The review of applications will begin on June 15th, however applications will be accepted until the positions are filled. FIT is an equal opportunity employer.Back to top.
7. Two staff positions at NOAO-South, La Serena, Chile
From: Nicole S. van der Bliek [nvdbliek_at_ctio.noao.edu]
Assistant or Associate Astronomer, Job No. 949 Scientist, Job No. 950
Excerpt of the job postings For full postings see: http://www.ctio.noao.edu
The National Optical Astronomy Observatory (NOAO) invites applications for two scientific staff positions, both based at NOAO-South, the site of the Cerro Tololo Inter-American Observatory (CTIO), in La Serena, Chile.
The astronomer position is a tenure track position, with up to 50% time for individual research and 50% time devoted to observatory duties. The scientist position is a parallel track position, with up to 20% for individual research and 80% time devoted to observatory duties.
The ideal candidates will be observational astronomers with several years of experience in astronomical instrumentation and instrument support. Specific interest in opical spectroscopy and/or infrared imaging and spectroscopy is advantageous, but all skill sets relevant to CTIO will be considered. Familiarity with modern observatory operations and scientific data management will also be favorable considered in the selection process.
Applicants will be considered at all levels. NOAO is an equal opportunity/affirmative action employer. AURA and NOAO actively support efforts to broaden participation in all Observatory activities. Women and candidates from underrepresented minorities are particularly encouraged to apply.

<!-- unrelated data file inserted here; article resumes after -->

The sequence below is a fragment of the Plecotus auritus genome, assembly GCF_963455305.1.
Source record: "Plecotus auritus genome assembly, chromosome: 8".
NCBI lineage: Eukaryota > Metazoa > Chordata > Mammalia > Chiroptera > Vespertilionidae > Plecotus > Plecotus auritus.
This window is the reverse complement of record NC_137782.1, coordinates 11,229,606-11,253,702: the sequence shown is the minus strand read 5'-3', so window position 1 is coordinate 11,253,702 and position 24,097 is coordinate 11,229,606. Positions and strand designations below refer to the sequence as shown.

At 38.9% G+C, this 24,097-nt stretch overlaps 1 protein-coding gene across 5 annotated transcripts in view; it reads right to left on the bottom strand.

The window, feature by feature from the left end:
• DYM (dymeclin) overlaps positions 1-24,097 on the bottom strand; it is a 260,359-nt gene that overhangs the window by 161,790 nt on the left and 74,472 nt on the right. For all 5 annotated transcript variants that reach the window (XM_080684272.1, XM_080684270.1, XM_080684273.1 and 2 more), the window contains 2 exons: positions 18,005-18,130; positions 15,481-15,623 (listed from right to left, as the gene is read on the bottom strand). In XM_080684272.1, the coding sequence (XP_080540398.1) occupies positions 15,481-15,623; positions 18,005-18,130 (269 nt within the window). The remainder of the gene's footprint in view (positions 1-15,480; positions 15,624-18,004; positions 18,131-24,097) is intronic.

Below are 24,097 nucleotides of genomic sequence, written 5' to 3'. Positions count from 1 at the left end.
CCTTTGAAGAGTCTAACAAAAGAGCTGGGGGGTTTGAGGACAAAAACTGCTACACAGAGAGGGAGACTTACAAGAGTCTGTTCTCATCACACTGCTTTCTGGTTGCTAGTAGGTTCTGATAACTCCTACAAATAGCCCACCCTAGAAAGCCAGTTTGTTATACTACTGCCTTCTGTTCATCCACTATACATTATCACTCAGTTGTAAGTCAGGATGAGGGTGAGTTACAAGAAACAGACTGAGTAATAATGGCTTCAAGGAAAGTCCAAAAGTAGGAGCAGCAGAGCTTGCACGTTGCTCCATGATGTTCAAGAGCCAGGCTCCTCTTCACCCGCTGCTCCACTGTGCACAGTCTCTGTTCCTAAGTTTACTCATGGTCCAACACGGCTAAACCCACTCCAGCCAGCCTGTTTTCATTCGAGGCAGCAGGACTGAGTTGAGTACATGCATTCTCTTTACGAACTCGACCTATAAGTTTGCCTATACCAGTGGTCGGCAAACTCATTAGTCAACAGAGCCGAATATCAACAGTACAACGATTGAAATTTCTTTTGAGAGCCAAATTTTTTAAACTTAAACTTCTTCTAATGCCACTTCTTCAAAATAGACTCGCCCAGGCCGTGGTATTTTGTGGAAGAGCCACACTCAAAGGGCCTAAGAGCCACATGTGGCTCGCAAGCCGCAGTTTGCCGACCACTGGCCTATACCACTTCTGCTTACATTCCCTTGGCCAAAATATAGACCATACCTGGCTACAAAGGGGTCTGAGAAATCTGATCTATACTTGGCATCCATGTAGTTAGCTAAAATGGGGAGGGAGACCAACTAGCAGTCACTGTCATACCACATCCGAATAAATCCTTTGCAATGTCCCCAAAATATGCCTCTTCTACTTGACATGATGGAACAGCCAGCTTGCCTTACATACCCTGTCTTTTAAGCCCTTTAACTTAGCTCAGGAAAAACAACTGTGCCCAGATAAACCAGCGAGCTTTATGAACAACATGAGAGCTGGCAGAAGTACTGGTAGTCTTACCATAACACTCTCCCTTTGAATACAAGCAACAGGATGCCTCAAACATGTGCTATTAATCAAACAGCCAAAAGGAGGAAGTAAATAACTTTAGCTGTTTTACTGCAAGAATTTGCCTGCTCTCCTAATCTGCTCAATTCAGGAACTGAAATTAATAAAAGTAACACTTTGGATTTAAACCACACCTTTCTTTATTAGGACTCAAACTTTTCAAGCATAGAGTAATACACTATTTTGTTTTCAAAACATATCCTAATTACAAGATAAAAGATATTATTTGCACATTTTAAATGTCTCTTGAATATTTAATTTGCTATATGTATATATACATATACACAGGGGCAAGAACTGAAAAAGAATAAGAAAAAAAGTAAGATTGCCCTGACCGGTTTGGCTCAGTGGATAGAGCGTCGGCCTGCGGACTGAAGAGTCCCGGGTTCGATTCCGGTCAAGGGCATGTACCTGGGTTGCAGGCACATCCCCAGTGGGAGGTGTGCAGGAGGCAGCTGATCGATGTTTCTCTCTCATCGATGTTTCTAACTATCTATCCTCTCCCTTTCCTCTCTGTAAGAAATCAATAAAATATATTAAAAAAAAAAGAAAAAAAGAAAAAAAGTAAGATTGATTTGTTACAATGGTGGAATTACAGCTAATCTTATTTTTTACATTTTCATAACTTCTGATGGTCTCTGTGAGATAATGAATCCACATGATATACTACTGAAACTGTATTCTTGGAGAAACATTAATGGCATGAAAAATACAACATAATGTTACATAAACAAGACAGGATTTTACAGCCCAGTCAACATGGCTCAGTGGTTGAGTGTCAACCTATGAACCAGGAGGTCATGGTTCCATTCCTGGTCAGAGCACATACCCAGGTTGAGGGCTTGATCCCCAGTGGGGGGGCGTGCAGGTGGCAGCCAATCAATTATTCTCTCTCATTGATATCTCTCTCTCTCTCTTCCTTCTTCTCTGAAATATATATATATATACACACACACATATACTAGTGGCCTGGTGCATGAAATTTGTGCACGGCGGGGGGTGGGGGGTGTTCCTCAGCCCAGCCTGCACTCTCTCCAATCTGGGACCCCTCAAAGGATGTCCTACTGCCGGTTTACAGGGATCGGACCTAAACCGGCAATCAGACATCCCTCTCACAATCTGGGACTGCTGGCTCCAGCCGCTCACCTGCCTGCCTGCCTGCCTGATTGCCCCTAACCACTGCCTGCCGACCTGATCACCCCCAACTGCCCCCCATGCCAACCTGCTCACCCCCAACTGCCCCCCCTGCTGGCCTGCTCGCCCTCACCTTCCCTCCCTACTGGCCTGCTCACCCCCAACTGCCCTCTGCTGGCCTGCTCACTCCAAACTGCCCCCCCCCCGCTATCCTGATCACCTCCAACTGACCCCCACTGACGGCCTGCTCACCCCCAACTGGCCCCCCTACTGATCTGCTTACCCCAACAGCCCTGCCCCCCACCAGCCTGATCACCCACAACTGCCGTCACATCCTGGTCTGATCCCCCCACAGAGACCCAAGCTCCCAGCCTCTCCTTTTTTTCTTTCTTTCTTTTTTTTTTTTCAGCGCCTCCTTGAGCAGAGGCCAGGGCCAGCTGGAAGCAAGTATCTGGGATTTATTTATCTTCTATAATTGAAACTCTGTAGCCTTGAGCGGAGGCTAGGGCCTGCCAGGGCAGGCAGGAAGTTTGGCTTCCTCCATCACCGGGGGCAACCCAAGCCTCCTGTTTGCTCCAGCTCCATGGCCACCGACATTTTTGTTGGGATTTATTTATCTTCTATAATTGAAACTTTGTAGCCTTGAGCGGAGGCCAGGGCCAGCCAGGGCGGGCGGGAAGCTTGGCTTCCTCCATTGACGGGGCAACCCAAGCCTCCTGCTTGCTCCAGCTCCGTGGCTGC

Applications received prior to September 1, 2009 are assured of full consideration; however, the position will remain open until filled. Applications should include a curriculum vita; a statement of current professional interests and how those interests align with the NOAO program; and the names of three references. When applying for this position please refer to the job title and job number above. Application materials should be submitted electronically (preferred) to hrnoao_at_noao.edu, or by mail to address below.
Further details can be obtained from the Director for CTIO, Dr. R. Chris Smith (director_at_ctio.noao.edu). Profiles of some NOAO Scientists and Astronomers have been posted on the NOAO webpages, to give potential applicants a snapshot of what these positions involve and what it is like to work at NOAO. Please see http://www.noao.edu/staffdir/profiles.php
Send resume to:
Human Resources Office National Optical Astronomy Observatory P.O. Box 26732 Tucson, Arizona 85726-6732 Email: hrnoao_at_noao.edu FAX: 520-318-8494Back to top.
8. How to Submit, Subscribe, or Unsubscribe to AASWOMEN
[Please remember to replace "_at_" in the below e-mail addresses.]
To submit to AASWOMEN: send email to aaswomen_at_aas.org
All material sent to that address will be posted unless you tell us otherwise (including your email address).
To subscribe or unsubscribe to AASWOMEN go to
and fill out the form.
If you experience any problems, please email itdept_at_aas.orgBack to top.
9. Access to Past Issues of AASWOMEN
Past issues of AASWOMEN are available at
Each annual summary includes an index of topics covered.Back to top.